Those Who Touch
Tuareg Medicine Women in Anthropolotical Perspective
Susan J. Rasmussen
"Highly recomennded ... sure to become the authoritative ethnography of a unique and impressive healing tradition."—American Historical Review
"Packed with rich and valuable ethnographic material. This is a valuable and provocative ethnography that merits the attention of medical and psychological anthropologists, as well as anthropologists of religion and gender."—Ethos
"The author has intimate knowledge of two generations of [medicine] women, the kind of knowledge unavailable to most anthropologists. The book's strength rests in the quality and quantity of its data."—Choice
A twenty-five-year veteran of field research in Niger and Mali, anthropologist Susan J. Rasmussen examines the female-dominated practice of herbalism in the seminomadic Muslim communities of Tuareg. Medicine women, known as tinesmegelen, diagnose by touch and treat their patients—mostly women and children—with leaves, bark, and roots from trees associated with ancestral spirits. In addition to healing, they relate oral traditions, offer marital counseling, protect patients against potential domestic violence, and practice divination.
By earning the trust of nearly twenty medicine women over the course of her fieldwork, Rasmussen is able to provide an in-depth profile of these healers and their beliefs. The women come from diverse backgrounds, many of noble origins. Whereas they must be mothers, most do not practice their profession fully until their post-childbearing years. Rasmussen traces the mythical-historical origins of female herbalism and the initiation process for entering the profession. Significantly, she investigates the powerful relationships between medicine women and various authorities: Islamic leaders, state officials, and the medical staff of nongovernment clinics.
Rasmussen draws the reader into this fascinating world of medicine women through interviews, guided conversations, life histories, illustrative case studies, and, most importantly, the words of the healers and their patients. As a participant-observer, she shares her own experiences with descriptions of the treatments she herself received. Then, moving from a focused analysis to a broader contextual frame, she addresses central questions in anthropology about gender, knowledge, and the interface between religion and medicine.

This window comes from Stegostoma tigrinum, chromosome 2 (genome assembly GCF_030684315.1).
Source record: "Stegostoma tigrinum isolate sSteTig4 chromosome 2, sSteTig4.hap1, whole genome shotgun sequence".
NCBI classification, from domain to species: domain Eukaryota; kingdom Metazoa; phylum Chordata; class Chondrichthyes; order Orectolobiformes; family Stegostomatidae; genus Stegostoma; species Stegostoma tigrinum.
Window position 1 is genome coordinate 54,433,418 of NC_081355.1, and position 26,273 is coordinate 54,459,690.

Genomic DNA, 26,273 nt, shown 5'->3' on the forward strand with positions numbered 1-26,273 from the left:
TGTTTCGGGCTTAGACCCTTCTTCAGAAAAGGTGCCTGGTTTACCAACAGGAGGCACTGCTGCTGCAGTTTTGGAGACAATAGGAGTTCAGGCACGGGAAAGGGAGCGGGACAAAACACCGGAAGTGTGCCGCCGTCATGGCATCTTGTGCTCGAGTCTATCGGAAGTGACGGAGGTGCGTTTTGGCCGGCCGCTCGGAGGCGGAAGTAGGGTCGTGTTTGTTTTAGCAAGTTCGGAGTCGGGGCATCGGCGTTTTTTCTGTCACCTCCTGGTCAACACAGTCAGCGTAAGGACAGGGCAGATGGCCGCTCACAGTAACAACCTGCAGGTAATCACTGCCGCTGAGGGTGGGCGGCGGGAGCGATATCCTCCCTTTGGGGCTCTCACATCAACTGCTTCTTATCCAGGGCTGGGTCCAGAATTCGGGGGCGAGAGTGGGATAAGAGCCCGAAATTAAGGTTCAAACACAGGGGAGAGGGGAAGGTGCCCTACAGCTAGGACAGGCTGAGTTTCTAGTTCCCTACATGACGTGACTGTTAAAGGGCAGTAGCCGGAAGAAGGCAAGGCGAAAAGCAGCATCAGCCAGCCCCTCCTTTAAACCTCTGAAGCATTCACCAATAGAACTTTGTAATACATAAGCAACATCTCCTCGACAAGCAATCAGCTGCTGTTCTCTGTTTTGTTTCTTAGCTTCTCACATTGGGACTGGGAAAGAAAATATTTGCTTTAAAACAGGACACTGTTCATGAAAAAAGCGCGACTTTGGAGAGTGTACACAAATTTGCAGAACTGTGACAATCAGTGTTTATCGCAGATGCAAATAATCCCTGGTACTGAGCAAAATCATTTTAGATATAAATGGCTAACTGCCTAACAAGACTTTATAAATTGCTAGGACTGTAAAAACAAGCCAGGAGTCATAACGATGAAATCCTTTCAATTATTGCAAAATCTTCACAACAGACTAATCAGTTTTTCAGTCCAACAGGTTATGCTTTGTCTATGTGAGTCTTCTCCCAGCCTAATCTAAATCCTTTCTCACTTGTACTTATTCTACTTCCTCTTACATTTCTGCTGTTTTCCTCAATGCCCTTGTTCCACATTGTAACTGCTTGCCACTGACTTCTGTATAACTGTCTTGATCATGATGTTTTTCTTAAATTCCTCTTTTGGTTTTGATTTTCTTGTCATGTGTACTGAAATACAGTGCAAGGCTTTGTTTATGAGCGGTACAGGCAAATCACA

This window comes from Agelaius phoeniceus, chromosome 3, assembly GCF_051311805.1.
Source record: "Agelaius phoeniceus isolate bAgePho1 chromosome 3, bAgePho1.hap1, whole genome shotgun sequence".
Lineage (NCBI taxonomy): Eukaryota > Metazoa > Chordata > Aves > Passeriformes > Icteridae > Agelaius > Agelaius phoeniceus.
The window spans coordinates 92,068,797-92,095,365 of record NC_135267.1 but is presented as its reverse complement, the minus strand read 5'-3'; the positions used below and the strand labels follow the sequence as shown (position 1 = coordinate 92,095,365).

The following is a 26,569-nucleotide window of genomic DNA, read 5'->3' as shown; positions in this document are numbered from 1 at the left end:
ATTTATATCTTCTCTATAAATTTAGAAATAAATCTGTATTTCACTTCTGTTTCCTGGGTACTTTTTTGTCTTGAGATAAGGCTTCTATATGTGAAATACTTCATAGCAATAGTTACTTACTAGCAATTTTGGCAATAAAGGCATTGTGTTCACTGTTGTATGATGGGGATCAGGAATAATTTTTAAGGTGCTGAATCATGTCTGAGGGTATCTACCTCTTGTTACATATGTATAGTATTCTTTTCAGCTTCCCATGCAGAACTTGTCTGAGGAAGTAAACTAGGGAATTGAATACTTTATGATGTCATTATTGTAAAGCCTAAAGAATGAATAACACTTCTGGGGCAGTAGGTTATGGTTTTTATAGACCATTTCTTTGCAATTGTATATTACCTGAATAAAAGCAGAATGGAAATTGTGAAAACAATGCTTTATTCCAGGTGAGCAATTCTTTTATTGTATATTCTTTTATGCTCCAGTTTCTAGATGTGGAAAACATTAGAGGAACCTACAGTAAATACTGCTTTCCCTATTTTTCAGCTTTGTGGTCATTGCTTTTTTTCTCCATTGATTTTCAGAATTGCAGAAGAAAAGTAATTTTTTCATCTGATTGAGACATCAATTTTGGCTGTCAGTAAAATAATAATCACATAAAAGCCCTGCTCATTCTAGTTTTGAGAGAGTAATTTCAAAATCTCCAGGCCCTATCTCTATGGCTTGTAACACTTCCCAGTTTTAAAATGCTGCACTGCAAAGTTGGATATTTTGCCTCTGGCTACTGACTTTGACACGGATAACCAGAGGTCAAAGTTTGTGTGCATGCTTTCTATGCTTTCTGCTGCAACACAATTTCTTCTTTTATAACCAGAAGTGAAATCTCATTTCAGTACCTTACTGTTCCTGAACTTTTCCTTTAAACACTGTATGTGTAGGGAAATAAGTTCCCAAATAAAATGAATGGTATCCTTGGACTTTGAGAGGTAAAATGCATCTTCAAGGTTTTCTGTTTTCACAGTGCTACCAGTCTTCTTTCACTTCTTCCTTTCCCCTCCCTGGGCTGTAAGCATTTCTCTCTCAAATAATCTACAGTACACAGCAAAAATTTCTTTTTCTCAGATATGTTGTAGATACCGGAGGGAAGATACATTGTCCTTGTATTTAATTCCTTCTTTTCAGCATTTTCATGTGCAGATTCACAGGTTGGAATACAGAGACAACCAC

(2006) 246 pp.
Susan J. Rasmussen is Professor of Anthropology at the University of Houston and the author of The Poetics and Politics of Tuareg Aging, Spirit Possession and Personhood among the Kel Ewey Tuareg, and Healing in Community: Medicine, Contested Terrains, and Cultural Encounters among the Tuareg.
Table of Contents
Deconstructing and Recasting Female Healing: Preliminary Remarks
PART ONE: Departures—Herbal Medicine and Local and Authoritative Systems of Thought
1. The Vexing Problem of Difference and Classifications in Anthropology and the Local Ethnographic Setting
2. Herbalism, Medicine, and Curing—Medicine Women's Concepts of Wellness, Illness, and Healing
PART TWO: Touch and Word—Learning and Transmitting Medicine
3. Touch, Body, and Senses
4. Word and Deed—Oral Traditions and the Mythico-History of Herbal Medicine
5. Medicine Women, Gender, and Physical and Social Reproduction over the Life Course
6. Natural Imagery (Arboreal Tropes) in Herbalism—Plant Uses in Nature and Culture
PART THREE: Medicine Women and Wider Systems of Power
7. Medicine Women, Sacred Places, and Al Baraka Ritual Benediction
8. Medicine Women and Islam—Relations with Marabouts
9. Medicine Women and Other "Shamans"—Herbalism, the Spirits of the Wild, Divination, and Power
10. Changes in the Wind—Medicine Women's Relations with Established Biomedicine
Conclusions—Herbal Healing, Modes of Thought, and Gender
Shopping Cart Operations